9 Important Signs to Look For – Are Your Chickens Happy?

ARE YOUR CHICKENS HAPPY

Everybody wants a happy chicken. In order for a chicken to be happy, all of its needs must be met and it must not be experiencing any stress or pain. Happy chickens exhibit their natural “chicken like behavior,” such as preening, perching, roosting, dust bathing, mating, pecking and scratching the ground for food, exploring, regular egg laying, eating and drinking.

The following is a list of 9 important signs that your chickens exhibit to communicate with you that they are happy! If your chickens are not exhibiting even just one of these signs, it can be a signal to you that they are not happy and something needs to be done to change that.

Sometimes it is an easy fix, like removing a barking dog that has been stressing the flock or giving your chickens more space to free range. But other situations, such as illnesses, require some type of medical intervention. The important thing is that you recognize these signs and if your chicken is not exhibiting one or more of them that you address it right away.

# 1 Does Your Chicken Purr?

Chickens watching our cat, Sam,

Yes, happy chickens will purr. It kind of sounds like a higher pitch, throaty vibration and they do this when they are content. I mostly hear them do this if they are nestled down relaxing, especially when they are sunbathing. A mother hen will also purr to her baby chicks before they even hatch! This is one of their first forms of communication.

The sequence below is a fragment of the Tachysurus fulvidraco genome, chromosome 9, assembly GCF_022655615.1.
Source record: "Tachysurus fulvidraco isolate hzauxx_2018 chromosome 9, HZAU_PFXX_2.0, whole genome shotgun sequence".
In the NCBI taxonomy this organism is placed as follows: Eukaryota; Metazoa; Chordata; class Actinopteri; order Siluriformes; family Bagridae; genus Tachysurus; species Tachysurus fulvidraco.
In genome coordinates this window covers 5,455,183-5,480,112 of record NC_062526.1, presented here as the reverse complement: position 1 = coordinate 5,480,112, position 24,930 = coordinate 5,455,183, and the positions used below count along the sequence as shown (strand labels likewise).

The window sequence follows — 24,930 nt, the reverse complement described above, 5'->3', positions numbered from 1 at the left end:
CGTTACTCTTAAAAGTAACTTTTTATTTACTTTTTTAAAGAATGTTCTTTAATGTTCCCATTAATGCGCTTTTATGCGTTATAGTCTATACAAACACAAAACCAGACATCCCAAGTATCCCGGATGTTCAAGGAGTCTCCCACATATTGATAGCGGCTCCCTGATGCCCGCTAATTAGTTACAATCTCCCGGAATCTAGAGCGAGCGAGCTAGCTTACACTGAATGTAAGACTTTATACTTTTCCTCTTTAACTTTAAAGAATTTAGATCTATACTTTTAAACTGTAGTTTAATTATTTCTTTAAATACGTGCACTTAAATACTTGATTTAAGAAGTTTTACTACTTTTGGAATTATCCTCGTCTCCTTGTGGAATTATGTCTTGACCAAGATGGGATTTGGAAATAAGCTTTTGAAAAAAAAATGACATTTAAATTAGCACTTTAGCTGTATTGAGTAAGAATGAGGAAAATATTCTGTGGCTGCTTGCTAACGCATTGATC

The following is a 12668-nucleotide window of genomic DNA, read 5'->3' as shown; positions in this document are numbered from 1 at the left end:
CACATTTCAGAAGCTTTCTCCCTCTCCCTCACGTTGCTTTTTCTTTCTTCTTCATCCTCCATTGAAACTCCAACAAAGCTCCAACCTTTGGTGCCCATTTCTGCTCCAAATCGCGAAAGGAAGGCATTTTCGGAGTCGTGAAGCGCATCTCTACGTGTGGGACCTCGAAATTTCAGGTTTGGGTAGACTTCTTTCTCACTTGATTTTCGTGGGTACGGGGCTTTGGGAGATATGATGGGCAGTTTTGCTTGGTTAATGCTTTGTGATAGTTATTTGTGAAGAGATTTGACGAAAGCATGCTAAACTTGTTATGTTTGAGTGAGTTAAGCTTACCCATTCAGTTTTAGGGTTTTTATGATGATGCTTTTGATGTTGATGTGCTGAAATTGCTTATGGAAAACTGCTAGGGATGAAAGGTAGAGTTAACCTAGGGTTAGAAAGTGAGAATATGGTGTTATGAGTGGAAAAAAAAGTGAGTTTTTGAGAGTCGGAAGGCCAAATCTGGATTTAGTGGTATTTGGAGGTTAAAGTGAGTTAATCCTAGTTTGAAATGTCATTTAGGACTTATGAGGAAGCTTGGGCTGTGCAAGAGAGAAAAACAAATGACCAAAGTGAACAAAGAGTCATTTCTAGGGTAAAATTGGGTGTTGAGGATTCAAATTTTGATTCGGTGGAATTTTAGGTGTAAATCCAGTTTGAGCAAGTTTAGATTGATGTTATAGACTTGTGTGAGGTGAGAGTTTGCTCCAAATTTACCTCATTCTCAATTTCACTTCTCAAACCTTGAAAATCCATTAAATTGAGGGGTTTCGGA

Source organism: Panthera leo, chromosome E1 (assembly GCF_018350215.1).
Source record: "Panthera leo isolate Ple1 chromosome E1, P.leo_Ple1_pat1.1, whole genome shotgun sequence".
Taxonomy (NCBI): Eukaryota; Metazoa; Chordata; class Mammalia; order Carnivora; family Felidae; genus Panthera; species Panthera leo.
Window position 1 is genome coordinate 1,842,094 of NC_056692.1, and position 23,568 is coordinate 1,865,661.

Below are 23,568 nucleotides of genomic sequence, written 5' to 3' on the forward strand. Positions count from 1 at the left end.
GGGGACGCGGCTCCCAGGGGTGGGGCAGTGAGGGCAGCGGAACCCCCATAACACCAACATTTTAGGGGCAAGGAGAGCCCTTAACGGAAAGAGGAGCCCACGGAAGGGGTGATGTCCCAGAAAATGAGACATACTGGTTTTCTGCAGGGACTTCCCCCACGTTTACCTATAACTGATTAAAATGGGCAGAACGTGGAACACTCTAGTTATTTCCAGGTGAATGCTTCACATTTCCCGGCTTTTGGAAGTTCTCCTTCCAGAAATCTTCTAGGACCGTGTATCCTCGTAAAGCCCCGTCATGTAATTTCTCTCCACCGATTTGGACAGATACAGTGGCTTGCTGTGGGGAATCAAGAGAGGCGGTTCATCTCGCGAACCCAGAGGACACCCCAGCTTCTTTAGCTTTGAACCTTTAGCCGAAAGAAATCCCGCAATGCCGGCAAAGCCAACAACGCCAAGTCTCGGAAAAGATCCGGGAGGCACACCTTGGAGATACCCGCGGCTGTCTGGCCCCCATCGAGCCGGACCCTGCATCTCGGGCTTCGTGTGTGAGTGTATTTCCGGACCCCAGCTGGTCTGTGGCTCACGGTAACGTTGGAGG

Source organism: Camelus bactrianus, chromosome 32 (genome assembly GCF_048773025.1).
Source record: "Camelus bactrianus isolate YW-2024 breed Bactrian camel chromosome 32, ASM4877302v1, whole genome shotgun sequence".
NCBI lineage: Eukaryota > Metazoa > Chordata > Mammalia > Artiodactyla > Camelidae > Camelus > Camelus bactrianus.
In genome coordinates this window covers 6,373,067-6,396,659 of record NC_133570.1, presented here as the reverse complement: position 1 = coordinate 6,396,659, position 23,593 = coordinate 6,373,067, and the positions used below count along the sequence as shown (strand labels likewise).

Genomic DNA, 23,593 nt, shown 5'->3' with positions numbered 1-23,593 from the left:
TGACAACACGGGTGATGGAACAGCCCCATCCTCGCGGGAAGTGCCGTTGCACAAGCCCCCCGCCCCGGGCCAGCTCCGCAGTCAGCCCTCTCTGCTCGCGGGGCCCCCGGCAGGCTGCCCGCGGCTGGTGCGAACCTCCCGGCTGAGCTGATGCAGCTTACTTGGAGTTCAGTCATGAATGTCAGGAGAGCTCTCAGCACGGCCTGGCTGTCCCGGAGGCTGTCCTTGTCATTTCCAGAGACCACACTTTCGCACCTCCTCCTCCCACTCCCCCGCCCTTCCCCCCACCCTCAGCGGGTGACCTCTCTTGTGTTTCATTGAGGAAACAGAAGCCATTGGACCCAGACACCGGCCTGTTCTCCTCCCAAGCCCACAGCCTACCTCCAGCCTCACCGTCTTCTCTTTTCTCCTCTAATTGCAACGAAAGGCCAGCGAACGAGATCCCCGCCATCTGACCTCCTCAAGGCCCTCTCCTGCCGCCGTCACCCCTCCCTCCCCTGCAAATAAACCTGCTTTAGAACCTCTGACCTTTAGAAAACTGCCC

# 2 Happy Chickens Move About Freely

A chicken that is happy and content will move about freely throughout their coop, run or field. It is important that chickens are given enough space to be able to explore freely and move around. The minimum amount of space a fully grown chicken needs is 10 square feet per chicken. The more, the better. Bantam breeds, you can get away with a little less space.

#CHICKENSMINIMUM SPACE NEEDED
220 SQ FT OR 5′ X 4′
440 SQ FT OR 10′ X 4′
660 SQ FT OR 10′ X 6′
880 SQ FT OR 10′ X 8′
10100 SQ FT OR 10′ X 10′
MINIMUM SPACE REQUIRED PER CHICKEN

Chickens that are raised in factories, battery cage chickens, are not allowed to freely move around. Instead, several hens are confined into wire cages for the sole purpose of laying eggs. These hens are unable to even spread their wings fully or perform any natural chicken behaviors. These are NOT happy chickens.

If you see one of your chickens standing in one place for an extended period of time, this is not normal. During the daytime, healthy and happy chickens will move around exhibiting other normal chicken behaviors listed below.

BATTERY-CAGE-HENS
BATTERY CAGE HENS

#3 Happy Chickens Preen Throughout the Day

Chickens like to keep their feathers clean and it isn’t uncommon to see groups of chickens preening together. They like doing this! It’s like a social event for them.

Chickens use their feathers to regulate their body temperature, so It is important for them to keep their feathers clean and in tip top shape. Preening helps a chicken to waterproof its feathers and eliminate mites, lice, fleas and other parasites.

FUN FACT ABOUT PREENING

Have you ever wondered why chickens seem to nibble at their tail feathers first before preening their feathers? All chickens have a “preening gland” or urophygial gland at the base of their spine, just after the last vertebrae. It looks like a little pimple!